They’re our friends, lovers and co-workers
Antisocial Personality Disorder results in what is commonly known as a Sociopath. The criteria for this disorder require an ongoing disregard for the rights of others, since the age of 15 years. Some examples of this disregard are reckless disregard for the safety of themselves or others, failure to conform to social norms with respect to lawful behaviors, deceitfulness such as repeated lying or deceit for personal profit or pleasure, and lack of remorse for actions that hurt other people in any way. Additionally, they must have evidenced a Conduct Disorder before the age of 15 years, and must be at least 18 years old to receive this diagnosis.
People with this disorder appear to be charming at times, and make relationships, but to them, these are relationships in name only. They seem to have an innate ability to find the weakness in people, and are ready to use these weaknesses to their own ends through deceit, manipulation, or intimidation, and gain pleasure from doing so.
They appear to be incapable of any true emotions, from love to shame to guilt. They are quick to anger, but just as quick to let it go, without holding grudges. No matter what emotion they state they have, it has no bearing on their future actions or attitudes.
They rarely are able to have jobs that last for any length of time, as they become easily bored, instead needing constant change. They live for the moment, forgetting the past, and not planning the future, not thinking ahead what consequences their actions will have. They want immediate rewards and gratification. There currently is no form of psychotherapy that works with those with antisocial personality disorder, as those with this disorder have no desire to change themselves, which is a prerequisite. No medication is available either. The only treatment is the prevention of the disorder in the early stages, when a child first begins to show the symptoms of conduct disorder.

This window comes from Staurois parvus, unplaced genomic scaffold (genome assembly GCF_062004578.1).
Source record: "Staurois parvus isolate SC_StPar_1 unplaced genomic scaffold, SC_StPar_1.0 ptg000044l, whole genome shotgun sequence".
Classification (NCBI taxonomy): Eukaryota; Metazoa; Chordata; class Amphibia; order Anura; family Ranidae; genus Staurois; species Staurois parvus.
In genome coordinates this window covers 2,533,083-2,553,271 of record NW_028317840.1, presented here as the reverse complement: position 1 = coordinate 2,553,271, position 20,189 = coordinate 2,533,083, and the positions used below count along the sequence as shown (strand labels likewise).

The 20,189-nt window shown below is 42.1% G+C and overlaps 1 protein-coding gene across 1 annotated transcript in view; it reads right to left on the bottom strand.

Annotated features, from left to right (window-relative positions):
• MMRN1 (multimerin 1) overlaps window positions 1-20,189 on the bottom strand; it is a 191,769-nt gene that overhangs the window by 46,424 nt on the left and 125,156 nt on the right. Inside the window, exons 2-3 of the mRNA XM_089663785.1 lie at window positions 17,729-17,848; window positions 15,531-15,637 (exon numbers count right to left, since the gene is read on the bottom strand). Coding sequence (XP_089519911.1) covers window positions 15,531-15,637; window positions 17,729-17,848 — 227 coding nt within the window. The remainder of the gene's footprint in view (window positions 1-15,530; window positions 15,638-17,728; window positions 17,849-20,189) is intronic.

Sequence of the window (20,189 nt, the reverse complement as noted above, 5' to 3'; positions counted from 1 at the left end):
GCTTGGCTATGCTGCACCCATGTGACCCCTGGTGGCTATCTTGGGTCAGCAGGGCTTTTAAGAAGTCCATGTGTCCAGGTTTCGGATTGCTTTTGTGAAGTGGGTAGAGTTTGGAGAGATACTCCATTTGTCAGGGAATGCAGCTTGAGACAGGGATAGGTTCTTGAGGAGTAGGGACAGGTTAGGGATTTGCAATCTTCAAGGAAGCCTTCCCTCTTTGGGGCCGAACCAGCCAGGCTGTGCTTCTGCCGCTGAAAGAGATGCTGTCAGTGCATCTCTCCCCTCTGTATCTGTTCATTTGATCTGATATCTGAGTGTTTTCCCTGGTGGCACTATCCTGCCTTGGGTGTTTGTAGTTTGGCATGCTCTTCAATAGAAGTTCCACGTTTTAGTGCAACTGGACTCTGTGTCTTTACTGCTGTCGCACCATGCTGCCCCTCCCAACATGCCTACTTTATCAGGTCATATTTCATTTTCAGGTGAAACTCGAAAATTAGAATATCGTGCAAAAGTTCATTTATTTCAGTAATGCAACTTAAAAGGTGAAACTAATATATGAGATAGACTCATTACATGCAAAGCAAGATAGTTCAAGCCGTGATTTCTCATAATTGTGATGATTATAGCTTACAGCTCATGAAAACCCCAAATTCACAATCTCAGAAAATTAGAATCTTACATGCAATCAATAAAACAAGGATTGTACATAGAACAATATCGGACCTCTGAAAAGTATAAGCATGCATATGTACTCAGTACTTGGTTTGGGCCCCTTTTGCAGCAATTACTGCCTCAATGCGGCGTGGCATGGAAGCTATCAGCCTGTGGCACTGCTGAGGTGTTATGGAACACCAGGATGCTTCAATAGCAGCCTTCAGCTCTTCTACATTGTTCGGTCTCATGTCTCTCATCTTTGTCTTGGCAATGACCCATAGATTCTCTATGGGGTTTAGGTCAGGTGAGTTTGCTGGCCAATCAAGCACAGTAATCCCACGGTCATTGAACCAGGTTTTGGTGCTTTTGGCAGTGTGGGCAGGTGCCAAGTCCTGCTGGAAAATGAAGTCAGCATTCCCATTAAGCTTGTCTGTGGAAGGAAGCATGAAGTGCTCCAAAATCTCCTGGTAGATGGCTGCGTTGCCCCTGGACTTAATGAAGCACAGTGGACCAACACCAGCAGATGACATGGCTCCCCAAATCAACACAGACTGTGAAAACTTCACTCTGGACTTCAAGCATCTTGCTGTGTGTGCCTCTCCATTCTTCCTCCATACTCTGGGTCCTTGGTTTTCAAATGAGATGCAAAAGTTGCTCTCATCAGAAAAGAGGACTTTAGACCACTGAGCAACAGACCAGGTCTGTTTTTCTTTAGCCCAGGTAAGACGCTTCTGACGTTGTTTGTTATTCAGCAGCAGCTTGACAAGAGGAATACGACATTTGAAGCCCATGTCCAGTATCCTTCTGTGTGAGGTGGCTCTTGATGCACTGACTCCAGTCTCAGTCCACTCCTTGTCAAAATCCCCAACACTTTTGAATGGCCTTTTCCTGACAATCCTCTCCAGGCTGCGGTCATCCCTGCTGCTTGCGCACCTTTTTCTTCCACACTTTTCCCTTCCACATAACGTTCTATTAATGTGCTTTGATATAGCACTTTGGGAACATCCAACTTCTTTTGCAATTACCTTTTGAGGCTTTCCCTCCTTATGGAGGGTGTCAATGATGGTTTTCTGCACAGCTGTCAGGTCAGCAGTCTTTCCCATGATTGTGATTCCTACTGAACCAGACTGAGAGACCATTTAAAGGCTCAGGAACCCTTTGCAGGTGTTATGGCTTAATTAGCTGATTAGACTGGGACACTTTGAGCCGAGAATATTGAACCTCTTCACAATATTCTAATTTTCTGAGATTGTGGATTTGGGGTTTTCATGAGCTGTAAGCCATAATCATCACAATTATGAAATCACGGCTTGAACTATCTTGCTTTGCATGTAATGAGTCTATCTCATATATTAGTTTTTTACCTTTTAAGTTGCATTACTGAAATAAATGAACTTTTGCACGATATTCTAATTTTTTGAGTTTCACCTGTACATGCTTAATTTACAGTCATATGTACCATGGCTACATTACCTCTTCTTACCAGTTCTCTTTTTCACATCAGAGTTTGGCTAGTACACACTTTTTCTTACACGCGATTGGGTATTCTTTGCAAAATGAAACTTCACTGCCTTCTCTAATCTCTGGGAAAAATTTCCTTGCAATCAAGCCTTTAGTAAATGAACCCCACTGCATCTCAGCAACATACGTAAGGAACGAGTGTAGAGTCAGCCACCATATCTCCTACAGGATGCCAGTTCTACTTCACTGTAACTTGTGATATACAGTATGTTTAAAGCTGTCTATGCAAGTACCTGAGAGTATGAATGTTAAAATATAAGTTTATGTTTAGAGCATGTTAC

Psychopath. We hear the word and images of Bernardo, Manson and Dahmer pop into our heads; no doubt Ted Bundy too. But they’re the bottom of the barrel — most of the two million psychopaths in North America aren’t murderers. They’re outgoing and persuasive, dazzling you with charm and flattery. Often you aren’t even aware they’ve taken you for a ride — until it’s too late.
Psychopaths exhibit a Jekyll and Hyde personality. “They play a part so they can get what they want,” says Dr. Sheila Willson, a Toronto psychologist who has helped victims of psychopaths. The guy who showers a woman with excessive attention is much more capable of getting her to lend him money, and to put up with him when he strays. The new employee who gains her co-workers’ trust has more access to their chequebooks. And so on https://besthookupwebsites.org/wildbuddies-review/. Psychopaths have no conscience and their only goal is self-gratification. “
Many of us have been their victims — at work, through friendships or relationships — and not one of us can say, “a psychopath could never fool me
Think you can spot one? Think again. In general, psychopaths aren’t the product of broken homes or the casualties of a materialistic society. Rather they come from all walks of life and there is little evidence that their upbringing affects them. Elements of a psychopath’s personality first become evident at a very early age, due to biological or genetic factors. Explains Michael Seto, a psychologist at the Centre for Addiction and Mental health in Toronto, by the time that a person hits their late teens, the disorder is almost certainly permanent. Although many clinicians use the terms psychopath and sociopath interchangeably, writes psychopath expert Robert Hare on his book ‘Without Conscience’, a sociopath’s criminal behavior is shaped by social forces and is the result of a dysfunctional environment.